In patients with symptomatic HIV disease, for whom a beneficial effect is measured in months, AZT appears to slow disease progression and prolong life, according to double-blind, placebo-controlled clinical studies. A clinical trial known as BW 002 compared AZT with placebo in 282 patients with AIDS or advanced signs or symptoms of HIV disease. In this study, which led to the approval of AZT by the Food and Drug Administration (FDA), only one of 145 patients treated with AZT died compared with 19 of 137 placebo recipients in a six month period. Opportunistic infections occurred in 24 AZT recipients and 45 placebo recipients. In addition to reducing mortality, AZT was shown to have reduced the frequency and severity of AIDS-associated opportunistic infections, improved body weight, prevented deterioration in Karnofsky performance score, and increased counts of CD4+ T lymphocytes in the peripheral blood. Continued follow-up in 229 of these patients showed that the survival benefit of AZT extended to at least 21 months after the initiation of therapy; survival in the original treatment group was 57.6 percent at that time, whereas survival among members of the original placebo group was 51.5 percent at nine months.
In another placebo-controlled study known as ACTG 016, which enrolled 711 symptomatic HIV-infected patients with CD4+ T cell counts between 200 and 500 cells/mm3, those taking AZT were less likely to experience disease progression than those on placebo during a median study period of 11 months. In this study, no difference in disease progression was noted among participants who began the trial with CD4+ T cell counts greater than 500/mm3.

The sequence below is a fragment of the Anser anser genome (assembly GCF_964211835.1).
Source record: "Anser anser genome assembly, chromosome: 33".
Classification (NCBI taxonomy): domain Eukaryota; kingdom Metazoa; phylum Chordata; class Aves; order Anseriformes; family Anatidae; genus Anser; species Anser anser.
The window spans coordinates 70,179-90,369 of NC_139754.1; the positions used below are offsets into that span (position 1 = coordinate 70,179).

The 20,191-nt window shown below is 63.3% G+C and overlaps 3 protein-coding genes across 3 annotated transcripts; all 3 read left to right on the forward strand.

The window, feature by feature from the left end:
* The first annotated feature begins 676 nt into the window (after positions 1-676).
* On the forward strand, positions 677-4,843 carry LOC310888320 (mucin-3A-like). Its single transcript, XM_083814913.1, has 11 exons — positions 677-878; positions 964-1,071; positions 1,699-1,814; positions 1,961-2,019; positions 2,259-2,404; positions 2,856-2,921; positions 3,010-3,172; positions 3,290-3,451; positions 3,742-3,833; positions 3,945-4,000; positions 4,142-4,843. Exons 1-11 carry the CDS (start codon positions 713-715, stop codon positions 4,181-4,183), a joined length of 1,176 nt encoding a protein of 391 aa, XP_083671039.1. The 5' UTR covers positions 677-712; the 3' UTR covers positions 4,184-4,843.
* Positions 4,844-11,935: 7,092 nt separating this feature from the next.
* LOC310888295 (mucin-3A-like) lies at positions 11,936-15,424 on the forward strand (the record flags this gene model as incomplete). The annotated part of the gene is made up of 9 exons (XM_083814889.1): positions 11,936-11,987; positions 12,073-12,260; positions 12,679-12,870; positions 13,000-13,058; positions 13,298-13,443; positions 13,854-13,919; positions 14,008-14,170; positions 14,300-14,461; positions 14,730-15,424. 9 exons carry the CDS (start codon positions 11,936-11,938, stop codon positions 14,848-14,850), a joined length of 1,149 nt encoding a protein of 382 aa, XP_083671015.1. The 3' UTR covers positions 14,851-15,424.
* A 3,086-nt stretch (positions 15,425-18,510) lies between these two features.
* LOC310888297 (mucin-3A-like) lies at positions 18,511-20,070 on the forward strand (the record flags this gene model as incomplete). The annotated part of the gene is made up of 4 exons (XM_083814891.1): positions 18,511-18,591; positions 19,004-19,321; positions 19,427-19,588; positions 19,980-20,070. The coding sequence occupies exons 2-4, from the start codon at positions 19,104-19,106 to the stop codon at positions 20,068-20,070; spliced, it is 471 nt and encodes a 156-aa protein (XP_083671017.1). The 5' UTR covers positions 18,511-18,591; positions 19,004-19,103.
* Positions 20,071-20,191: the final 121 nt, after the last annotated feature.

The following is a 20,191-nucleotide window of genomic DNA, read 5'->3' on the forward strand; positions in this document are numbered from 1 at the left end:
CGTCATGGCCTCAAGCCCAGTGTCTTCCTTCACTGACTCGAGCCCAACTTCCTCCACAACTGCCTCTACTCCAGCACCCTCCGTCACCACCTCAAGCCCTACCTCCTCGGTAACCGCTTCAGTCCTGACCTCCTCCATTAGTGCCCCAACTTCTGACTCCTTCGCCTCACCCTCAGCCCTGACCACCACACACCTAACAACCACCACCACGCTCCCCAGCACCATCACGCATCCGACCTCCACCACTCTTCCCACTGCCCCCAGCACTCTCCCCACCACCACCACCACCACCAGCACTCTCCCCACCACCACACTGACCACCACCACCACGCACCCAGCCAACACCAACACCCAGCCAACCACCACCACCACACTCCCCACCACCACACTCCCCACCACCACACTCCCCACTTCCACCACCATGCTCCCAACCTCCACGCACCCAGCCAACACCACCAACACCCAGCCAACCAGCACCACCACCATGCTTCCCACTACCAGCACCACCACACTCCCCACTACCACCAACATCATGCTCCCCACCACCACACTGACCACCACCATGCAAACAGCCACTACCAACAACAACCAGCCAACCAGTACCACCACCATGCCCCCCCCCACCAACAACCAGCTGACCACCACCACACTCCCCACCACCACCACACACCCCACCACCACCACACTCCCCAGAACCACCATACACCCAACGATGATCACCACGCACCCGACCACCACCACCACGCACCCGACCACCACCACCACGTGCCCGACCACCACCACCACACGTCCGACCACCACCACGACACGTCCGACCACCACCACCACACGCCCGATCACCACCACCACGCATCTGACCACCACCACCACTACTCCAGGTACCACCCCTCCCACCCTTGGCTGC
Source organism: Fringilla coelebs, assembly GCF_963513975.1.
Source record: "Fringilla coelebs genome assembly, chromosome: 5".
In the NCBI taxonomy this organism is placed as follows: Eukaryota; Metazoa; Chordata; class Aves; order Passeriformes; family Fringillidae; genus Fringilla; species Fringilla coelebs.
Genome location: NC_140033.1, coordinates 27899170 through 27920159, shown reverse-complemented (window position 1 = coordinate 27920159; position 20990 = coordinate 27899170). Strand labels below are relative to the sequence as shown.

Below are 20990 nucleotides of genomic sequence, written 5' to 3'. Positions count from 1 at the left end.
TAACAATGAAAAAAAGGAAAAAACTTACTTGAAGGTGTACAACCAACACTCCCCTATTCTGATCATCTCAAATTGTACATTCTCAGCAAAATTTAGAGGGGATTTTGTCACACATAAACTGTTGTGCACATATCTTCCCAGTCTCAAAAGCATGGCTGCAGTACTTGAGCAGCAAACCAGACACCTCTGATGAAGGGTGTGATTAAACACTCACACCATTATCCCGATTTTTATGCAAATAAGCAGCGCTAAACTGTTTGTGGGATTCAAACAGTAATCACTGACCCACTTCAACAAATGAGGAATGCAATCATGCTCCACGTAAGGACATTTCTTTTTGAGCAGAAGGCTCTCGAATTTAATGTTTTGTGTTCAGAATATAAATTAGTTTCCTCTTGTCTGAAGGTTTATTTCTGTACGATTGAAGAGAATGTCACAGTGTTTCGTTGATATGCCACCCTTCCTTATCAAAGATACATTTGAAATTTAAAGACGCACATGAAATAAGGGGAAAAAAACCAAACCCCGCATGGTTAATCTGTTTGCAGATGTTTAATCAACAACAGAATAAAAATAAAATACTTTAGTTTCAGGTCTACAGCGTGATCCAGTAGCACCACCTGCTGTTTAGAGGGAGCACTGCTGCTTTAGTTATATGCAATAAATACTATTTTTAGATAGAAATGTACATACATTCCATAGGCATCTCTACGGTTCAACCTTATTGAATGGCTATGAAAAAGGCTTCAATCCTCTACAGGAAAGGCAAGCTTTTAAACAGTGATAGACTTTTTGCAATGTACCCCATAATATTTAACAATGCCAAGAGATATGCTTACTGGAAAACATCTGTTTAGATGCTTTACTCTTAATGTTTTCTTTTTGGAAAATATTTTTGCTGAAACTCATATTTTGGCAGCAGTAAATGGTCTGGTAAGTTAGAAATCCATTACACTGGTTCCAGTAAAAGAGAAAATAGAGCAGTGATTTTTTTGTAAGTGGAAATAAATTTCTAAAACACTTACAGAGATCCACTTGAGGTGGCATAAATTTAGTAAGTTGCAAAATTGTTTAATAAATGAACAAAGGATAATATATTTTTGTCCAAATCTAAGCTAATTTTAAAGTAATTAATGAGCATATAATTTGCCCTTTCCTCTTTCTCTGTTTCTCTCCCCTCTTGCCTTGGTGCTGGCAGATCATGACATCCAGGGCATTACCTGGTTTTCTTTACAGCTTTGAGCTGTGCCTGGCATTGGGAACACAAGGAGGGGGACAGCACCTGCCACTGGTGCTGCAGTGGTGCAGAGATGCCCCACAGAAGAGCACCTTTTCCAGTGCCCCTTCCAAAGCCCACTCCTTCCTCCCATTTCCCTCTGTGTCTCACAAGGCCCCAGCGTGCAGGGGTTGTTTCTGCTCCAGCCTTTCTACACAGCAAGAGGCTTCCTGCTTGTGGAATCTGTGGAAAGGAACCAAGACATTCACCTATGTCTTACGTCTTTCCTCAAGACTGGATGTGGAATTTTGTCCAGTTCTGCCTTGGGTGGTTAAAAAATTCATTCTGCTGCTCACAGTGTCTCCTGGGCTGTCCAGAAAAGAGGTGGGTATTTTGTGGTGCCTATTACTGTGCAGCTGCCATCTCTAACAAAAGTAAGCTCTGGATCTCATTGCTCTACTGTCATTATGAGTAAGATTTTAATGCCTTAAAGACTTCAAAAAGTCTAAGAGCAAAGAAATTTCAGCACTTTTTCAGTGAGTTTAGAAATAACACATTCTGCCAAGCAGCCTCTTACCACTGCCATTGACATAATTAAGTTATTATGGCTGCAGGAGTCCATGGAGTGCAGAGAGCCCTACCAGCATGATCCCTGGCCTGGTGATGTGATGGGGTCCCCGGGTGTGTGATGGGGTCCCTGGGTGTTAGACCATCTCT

A Veteran's Administration study of 338 individuals with early symptoms of HIV disease and CD4+ T cell counts between 200 and 500 cells/mm3 found that immediate therapy significantly delayed disease progression compared with deferred therapy, but did not lengthen (or shorten) survival after an average study period of more than two years.
Among asymptomatic HIV-infected individuals, several placebo-controlled clinical trials suggest that AZT can delay disease progression for 12 to 24 months but ultimately does not increase survival. Significantly, long-term follow-up of persons participating in these trials, although not showing prolonged benefit of AZT, has never indicated that the drug increases disease progression or mortality. The lack of excess AIDS cases and death in the AZT arms of these large trials effectively rebuts the argument that AZT causes AIDS.
During a 4.5 year follow-up period (mean 2.6 years) of a trial known as ACTG 019, no differences were seen in overall survival between AZT and placebo groups among 1,565 asymptomatic patients entering the study with fewer than 500 CD4+ T cells/mm3. In that study, AZT was superior to placebo in delaying progression to AIDS or advanced ARC for approximately one year, and a more prolonged benefit was seen among a subset of patients.
Antiretroviral drugs can, in rare cases, cause serious medical complications, including metabolic changes such as abnormal fat distribution, abnormal lipid and glucose metabolism, and bone loss. Monitoring for these complications and side effects is the responsibility of patients and their healthcare providers.
NIAID supports research aimed at understanding antiretroviral drug-related complications and other side effects, as well as strategies to reduce patient exposure to potentially toxic drug regimens, such as different drug-dosing schedules or combinations, and comparing early versus delayed treatment. NIAID is working to develop simpler, less toxic, and more effective antiretroviral drug regimens.
National Institute of Allergy and Infectious Diseases. Understanding HIV/AIDS. Published January 31, 2011.